Making Transfection-Grade mRNA by IVT (In Vitro Transcription)

RNases are an often feared in molecular biology labs because of their high stability and ominous presence in virtually all living systems. Consequently, people who work with RNA are trained to exercise extreme caution to avoid RNA degradation: change gloves often because human hands ooze RNases; use only sterilized labware as microbes may be sources of RNases; for surfaces that can’t be autoclaved, use sprays like “RNase Zap” (SDS- or guanidine-containing solutions). Such cautionary steps are especially necessary when dealing with low abundance RNA samples.

RNAs can be produced by in vitro transcription (IVT), a simple reaction requiring only a DNA template (double-stranded or even single-stranded DNA as long as the promoter region is double-stranded), RNA polymerase (from T7, SP6, or T3 phage), NTPs, and a reaction buffer that provides appropriate salt and pH. Standard NTPs may be replaced with modified ones to either increase stability or to reduce immune-response when transfected into cultured cells. Additionally, a 5’ cap structure may be added during IVT for further stabilizing mRNAs inside the cells post transfection. Using a commercially assembled kit, one can routinely produce 40-50 µg of mRNA from 1 µg of DNA template in a single 20-50 µl reaction.

At such high concentrations, IVT mRNAs are not nearly as sensitive to RNase-mediated degradation as low-abundance samples. The mRNA can be easily observed on agarose gels that are regularly used for DNA, and their integrity can be monitored after transcription or storage. In most cases one distinct band of mRNA from an IVT reaction is obtained as long as a clean DNA template is used. Preparing a good, uniform IVT template is critical to prevent aberrant products. By using high quality templates, IVT mRNA produced in your own lab are often higher in quality than mRNAs purchased from current commercial sources (Figure in Blog shows mRNAs generated by IVT for R-iPSC). Sometimes there are minor bands created during IVT, but they normally do not interfere with the intended uses of the mRNA, and can be purified away with a purification kit (by using a discriminating purification scheme such as Allele Biotech’s Surface Bind RNA Purification, smaller species can be specifically removed, a separate topic for another blog).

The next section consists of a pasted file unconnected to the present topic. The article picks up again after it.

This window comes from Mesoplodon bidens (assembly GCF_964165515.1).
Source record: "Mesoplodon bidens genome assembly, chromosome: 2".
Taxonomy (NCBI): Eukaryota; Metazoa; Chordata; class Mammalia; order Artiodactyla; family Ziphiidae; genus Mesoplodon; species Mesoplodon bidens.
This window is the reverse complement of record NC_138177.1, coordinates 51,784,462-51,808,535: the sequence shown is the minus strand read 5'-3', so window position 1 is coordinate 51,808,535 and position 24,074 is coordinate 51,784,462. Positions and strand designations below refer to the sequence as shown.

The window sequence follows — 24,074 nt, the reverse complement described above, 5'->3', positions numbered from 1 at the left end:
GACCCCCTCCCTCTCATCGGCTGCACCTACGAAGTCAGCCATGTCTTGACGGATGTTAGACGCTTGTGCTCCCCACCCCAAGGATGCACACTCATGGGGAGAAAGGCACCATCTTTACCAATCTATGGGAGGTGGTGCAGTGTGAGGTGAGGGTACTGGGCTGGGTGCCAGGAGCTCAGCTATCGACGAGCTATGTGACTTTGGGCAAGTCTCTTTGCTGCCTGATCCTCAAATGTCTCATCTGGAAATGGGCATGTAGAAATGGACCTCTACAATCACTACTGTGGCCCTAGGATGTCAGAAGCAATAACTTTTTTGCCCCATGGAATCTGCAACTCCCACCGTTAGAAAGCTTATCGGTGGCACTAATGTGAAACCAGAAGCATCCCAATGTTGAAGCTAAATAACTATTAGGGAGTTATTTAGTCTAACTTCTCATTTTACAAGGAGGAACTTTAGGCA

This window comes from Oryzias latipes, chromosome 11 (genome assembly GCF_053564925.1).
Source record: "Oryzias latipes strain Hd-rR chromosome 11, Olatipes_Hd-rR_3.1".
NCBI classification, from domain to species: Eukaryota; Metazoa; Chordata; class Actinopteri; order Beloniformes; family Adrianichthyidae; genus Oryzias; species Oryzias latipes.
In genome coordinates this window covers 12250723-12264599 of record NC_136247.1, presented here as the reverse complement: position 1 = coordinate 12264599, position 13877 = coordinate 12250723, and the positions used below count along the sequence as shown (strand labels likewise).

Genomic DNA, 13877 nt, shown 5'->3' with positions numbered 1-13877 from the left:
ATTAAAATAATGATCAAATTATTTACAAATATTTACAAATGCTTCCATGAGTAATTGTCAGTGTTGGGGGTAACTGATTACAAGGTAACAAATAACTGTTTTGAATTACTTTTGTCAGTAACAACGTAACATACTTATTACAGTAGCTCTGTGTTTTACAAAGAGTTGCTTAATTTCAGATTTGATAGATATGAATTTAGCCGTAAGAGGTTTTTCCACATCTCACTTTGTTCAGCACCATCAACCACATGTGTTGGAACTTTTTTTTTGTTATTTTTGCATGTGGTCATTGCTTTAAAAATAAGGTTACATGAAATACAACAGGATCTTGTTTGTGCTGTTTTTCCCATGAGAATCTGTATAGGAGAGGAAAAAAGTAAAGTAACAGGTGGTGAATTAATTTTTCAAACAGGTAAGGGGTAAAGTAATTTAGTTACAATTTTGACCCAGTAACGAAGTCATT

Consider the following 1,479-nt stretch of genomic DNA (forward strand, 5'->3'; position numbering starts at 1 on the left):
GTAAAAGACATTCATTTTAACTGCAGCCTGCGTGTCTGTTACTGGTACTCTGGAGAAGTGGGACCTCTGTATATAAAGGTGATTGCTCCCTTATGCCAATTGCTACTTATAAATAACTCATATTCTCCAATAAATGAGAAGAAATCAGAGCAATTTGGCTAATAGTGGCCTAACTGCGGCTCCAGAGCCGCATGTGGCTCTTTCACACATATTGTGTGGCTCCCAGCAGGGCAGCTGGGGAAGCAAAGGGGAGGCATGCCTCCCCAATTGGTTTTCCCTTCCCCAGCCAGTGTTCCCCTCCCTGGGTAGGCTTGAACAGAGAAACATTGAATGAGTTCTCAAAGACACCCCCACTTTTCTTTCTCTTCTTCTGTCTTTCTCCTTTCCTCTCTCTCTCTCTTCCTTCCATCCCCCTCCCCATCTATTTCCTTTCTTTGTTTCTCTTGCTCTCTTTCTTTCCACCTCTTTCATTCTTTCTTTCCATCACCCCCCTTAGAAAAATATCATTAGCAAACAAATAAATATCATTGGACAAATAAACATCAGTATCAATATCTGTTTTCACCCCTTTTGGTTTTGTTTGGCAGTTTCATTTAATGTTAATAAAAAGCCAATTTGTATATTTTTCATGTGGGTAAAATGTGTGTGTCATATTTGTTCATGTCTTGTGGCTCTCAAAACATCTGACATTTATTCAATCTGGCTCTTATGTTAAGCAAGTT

Once produced, mRNAs can be stored at -20C for months, or -80C nearly indefinitely.

IVT mRNA for iPSC generation

mRNAs generated by IVT for R-iPSC

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